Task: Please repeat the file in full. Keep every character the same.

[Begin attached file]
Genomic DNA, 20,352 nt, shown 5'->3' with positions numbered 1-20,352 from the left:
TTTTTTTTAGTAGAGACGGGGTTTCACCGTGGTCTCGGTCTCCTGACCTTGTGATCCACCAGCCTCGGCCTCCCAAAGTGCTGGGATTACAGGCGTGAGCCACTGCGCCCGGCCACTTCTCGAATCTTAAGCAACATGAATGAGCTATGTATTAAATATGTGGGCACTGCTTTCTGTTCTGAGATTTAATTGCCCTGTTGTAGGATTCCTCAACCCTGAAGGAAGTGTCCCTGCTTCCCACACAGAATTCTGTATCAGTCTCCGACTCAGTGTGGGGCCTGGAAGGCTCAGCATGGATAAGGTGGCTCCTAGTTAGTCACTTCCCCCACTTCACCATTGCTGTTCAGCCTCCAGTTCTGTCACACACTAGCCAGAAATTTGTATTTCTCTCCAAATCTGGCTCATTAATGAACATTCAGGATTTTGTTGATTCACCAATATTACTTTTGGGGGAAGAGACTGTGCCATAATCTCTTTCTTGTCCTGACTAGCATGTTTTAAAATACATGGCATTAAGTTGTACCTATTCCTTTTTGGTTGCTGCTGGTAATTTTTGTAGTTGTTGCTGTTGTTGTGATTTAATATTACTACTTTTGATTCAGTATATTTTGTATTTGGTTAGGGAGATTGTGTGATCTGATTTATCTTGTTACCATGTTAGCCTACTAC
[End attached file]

Genomic DNA, 20,352 nt, shown 5'->3' with positions numbered 1-20,352 from the left:
TTTTTTTTAGTAGAGACGGGGTTTCACCGTGGTCTCGGTCTCCTGACCTTGTGATCCACCAGCCTCGGCCTCCCAAAGTGCTGGGATTACAGGCGTGAGCCACTGCGCCCGGCCACTTCTCGAATCTTAAGCAACATGAATGAGCTATGTATTAAATATGTGGGCACTGCTTTCTGTTCTGAGATTTAATTGCCCTGTTGTAGGATTCCTCAACCCTGAAGGAAGTGTCCCTGCTTCCCACACAGAATTCTGTATCAGTCTCCGACTCAGTGTGGGGCCTGGAAGGCTCAGCATGGATAAGGTGGCTCCTAGTTAGTCACTTCCCCCACTTCACCATTGCTGTTCAGCCTCCAGTTCTGTCACACACTAGCCAGAAATTTGTATTTCTCTCCAAATCTGGCTCATTAATGAACATTCAGGATTTTGTTGATTCACCAATATTACTTTTGGGGGAAGAGACTGTGCCATAATCTCTTTCTTGTCCTGACTAGCATGTTTTAAAATACATGGCATTAAGTTGTACCTATTCCTTTTTGGTTGCTGCTGGTAATTTTTGTAGTTGTTGCTGTTGTTGTGATTTAATATTACTACTTTTGATTCAGTATATTTTGTATTTGGTTAGGGAGATTGTGTGATCTGATTTATCTTGTTACCATGTTAGCCTACTAC